On Wednesday, lawmakers in the House Education Committee heard from two co-directors of the University of Vermont Building Effective Supports for Teaching project, who said schools should substantially reduce suspensions and expulsions as a disciplinary action.
Amy Wheeler-Sutton, one of the co-directors, spoke about Act 35, which was introduced in 2021 and relates to the “task force on equitable and inclusive school environments.”
In addition to creating a task force, the act required that a report be submitted to the Legislature annually beginning in 2025 to analyze the outcomes of disciplinary policies — and to limit suspensions and expulsions.
“It’s been really challenging for schools right now. They are trying to balance out the need to address these high-level individualized behaviors and safety concerns while also maintaining the safety and traditions of the other students in the classroom,” Wheeler-Sutton said.
She said due to the ongoing labor shortage need in education, her group recommends legislation that produces support rather than new mandates.
“Our hope is that any legislative action would take the form of additional support, strengthening of existing initiatives that are in place, rather than imposing or mandating anything new for schools at this time,” Wheeler-Sutton said.
One reason the group recommends limiting expulsions is the potential for kids to get more time and access to drugs.
“The challenge with drug and alcohol abuse is that if students have difficulty in that area, sending them home with minimal supervision is probably just going to increase their access to drugs and alcohol,” she said.
She added that under the status quo in Vermont, most suspensions do not involve acts of violence. Examples of behavior that should not result in getting removed from school, Wheeler-Sutton said, include skipping class or cursing at a teacher.
“Most of the suspensions that we are seeing are not due to some violent act,” she said. “… They are primarily disorderly conduct or school conduct violations.”
Another reason given for potentially reducing strong disciplinary action is the potential for social inequalities. However, Wheeler-Sutton admitted that current data isn’t clear bias exists in exclusionary disciplinary actions.
“The way that the data was collected in Act 45 didn’t actually get to a place where we were able to say that certain groups were over-represented in the data,” she said. “So we weren’t able to say that students of color in Vermont were disproportionately affected by this, or students with disabilities were disproportionately affected by this.”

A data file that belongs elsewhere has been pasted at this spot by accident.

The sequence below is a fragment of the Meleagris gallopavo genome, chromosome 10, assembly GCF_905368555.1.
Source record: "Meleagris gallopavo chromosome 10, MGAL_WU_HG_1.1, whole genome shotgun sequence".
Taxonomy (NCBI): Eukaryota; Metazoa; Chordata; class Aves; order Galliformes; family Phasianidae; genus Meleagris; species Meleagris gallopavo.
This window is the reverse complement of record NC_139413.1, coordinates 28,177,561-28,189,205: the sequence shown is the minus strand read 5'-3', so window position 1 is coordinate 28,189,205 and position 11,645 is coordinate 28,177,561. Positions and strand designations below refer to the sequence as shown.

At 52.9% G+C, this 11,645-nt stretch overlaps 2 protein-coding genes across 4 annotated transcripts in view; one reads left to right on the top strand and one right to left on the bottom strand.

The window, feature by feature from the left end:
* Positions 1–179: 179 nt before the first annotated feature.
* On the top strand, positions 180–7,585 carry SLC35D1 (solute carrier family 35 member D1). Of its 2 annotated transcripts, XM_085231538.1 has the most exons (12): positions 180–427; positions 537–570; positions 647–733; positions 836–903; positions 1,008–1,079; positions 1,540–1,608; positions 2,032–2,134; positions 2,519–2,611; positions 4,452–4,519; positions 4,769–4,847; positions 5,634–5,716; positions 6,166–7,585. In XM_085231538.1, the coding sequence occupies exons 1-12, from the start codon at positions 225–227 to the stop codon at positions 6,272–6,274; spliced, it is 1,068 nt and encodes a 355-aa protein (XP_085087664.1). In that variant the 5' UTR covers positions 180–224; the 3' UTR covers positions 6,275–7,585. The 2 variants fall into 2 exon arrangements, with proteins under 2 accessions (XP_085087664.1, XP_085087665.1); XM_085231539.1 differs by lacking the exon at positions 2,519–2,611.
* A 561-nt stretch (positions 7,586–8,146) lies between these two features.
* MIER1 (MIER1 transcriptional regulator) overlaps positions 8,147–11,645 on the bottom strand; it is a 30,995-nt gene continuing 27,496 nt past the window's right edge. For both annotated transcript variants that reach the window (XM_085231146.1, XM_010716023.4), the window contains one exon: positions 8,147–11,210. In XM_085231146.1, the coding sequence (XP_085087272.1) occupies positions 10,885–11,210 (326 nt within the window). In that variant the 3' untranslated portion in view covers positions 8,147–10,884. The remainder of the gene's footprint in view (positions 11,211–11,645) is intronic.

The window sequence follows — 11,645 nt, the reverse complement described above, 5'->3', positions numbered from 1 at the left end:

Cassandra Townshend, the other co-director for the University of Vermont Building Effective Supports for Teaching Project, argued that students should remain in school as much as possible.
“As you know, Vermont is not alone in struggling with tricky students with behaviors and also the reactive response of suspension and exclusionary disciplinary practices,” she said. “What we know, and what we know nationally, is that when we exclude students from the learning environment, they are not in the learning environment to receive all of the fabulous stuff that we want them to learn about.”
Townshend suggested that minority groups — such as those with disabilities — may be getting sent home more often.
“There is significant disproportionalities in students being expelled and suspended from school,” she said. “Students who are, or identify as, having a learning disability … as well as our students of color.”
About 5% of students across the nation experience suspension. She suggested that at independent schools, there are cases where students aren’t accepted due to behavioral concerns.
“In some of our private child care centers, often times students are not even being accepted into the program due to behavioral and social, emotional concerns,” Townshendsaid.
The buzzword “equity” — the notion that outcomes for individuals and groups should always be equal — was mentioned as goal for reforming discipline in Vermont’s schools.
“We are hoping, too, that this report obviously is eye-opening ,and that you will really take the time to think about how are we putting policy practices in place that are creating equitable disciplinary practices,” Townshend said.
The hourlong meeting of the House Committee on Education can be viewed online here.